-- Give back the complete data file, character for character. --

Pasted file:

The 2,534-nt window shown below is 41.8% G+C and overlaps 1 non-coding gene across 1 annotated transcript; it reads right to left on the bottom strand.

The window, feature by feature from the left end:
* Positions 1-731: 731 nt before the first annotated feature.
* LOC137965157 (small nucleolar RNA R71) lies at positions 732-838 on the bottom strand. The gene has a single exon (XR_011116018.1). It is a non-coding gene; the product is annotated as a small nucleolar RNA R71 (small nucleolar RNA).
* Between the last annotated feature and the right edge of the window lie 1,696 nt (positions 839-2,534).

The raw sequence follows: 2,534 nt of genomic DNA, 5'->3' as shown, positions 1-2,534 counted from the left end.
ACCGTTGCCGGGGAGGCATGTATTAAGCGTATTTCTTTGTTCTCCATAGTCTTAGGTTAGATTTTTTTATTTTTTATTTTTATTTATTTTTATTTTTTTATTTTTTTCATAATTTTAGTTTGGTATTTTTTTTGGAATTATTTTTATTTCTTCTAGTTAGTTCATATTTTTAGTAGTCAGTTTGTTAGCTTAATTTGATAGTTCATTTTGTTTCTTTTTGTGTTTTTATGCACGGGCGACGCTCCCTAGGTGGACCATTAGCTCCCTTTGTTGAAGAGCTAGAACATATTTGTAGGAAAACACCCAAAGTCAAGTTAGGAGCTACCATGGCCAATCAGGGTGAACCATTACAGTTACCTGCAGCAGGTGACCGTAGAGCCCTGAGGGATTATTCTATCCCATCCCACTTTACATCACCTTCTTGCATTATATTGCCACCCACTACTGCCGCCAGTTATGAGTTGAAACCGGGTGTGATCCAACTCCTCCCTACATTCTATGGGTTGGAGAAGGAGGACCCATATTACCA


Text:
The 2,534-nt window shown below is 41.8% G+C and overlaps 1 non-coding gene across 1 annotated transcript; it reads right to left on the bottom strand.

The window, feature by feature from the left end:
* Positions 1-731: 731 nt before the first annotated feature.
* LOC137965157 (small nucleolar RNA R71) lies at positions 732-838 on the bottom strand. The gene has a single exon (XR_011116018.1). It is a non-coding gene; the product is annotated as a small nucleolar RNA R71 (small nucleolar RNA).
* Between the last annotated feature and the right edge of the window lie 1,696 nt (positions 839-2,534).

The raw sequence follows: 2,534 nt of genomic DNA, 5'->3' as shown, positions 1-2,534 counted from the left end.
ACCGTTGCCGGGGAGGCATGTATTAAGCGTATTTCTTTGTTCTCCATAGTCTTAGGTTAGATTTTTTTATTTTTTATTTTTATTTATTTTTATTTTTTTATTTTTTTCATAATTTTAGTTTGGTATTTTTTTTGGAATTATTTTTATTTCTTCTAGTTAGTTCATATTTTTAGTAGTCAGTTTGTTAGCTTAATTTGATAGTTCATTTTGTTTCTTTTTGTGTTTTTATGCACGGGCGACGCTCCCTAGGTGGACCATTAGCTCCCTTTGTTGAAGAGCTAGAACATATTTGTAGGAAAACACCCAAAGTCAAGTTAGGAGCTACCATGGCCAATCAGGGTGAACCATTACAGTTACCTGCAGCAGGTGACCGTAGAGCCCTGAGGGATTATTCTATCCCATCCCACTTTACATCACCTTCTTGCATTATATTGCCACCCACTACTGCCGCCAGTTATGAGTTGAAACCGGGTGTGATCCAACTCCTCCCTACATTCTATGGGTTGGAGAAGGAGGACCCATATTACCA